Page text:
Practical Deep Learning for Coders 2019Written: 24 Jan 2019 by Jeremy Howard
Launching today, the 2019 edition of Practical Deep Learning for Coders, the third iteration of the course, is 100% new material, including applications that have never been covered by an introductory deep learning course before (with some techniques that haven’t even been published in academic papers yet). There are seven lessons, each around 2 hours long, and you should plan to spend about 10 hours on assignments for each lesson. Google Cloud and Microsoft Azure have integrated all you need for the courses into their GPU-based platforms, and there are “one-click” platforms available too, such as Crestle and Gradient.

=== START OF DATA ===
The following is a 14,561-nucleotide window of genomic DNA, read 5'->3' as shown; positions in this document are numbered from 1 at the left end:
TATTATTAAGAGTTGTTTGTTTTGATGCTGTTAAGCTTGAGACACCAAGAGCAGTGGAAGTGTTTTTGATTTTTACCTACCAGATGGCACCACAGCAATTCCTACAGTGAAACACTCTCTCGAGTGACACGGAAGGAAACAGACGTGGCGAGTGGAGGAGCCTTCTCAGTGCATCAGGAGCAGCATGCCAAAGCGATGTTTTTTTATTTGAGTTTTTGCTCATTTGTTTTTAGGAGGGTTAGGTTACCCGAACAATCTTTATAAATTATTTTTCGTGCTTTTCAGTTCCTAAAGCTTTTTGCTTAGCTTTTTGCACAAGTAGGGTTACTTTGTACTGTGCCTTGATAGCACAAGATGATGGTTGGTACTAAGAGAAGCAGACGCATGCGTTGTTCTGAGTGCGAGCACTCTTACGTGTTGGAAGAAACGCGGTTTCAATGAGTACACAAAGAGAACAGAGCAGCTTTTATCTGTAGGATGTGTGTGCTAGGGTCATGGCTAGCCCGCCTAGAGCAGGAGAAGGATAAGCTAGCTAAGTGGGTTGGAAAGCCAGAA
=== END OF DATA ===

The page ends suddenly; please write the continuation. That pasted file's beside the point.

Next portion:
The course assumes you have at least a year of coding experience (preferably in Python, although experienced coders will be able to pick Python up as they go; we have a list of python learning resources available), and have completed high-school math (some university-level math is introduced as needed during the course). Many people who have completed the course tell us it takes a lot of work, but it’s one of the most rewarding things they’ve done; we strongly suggest you get involved with the course’s active online community to help you complete your journey.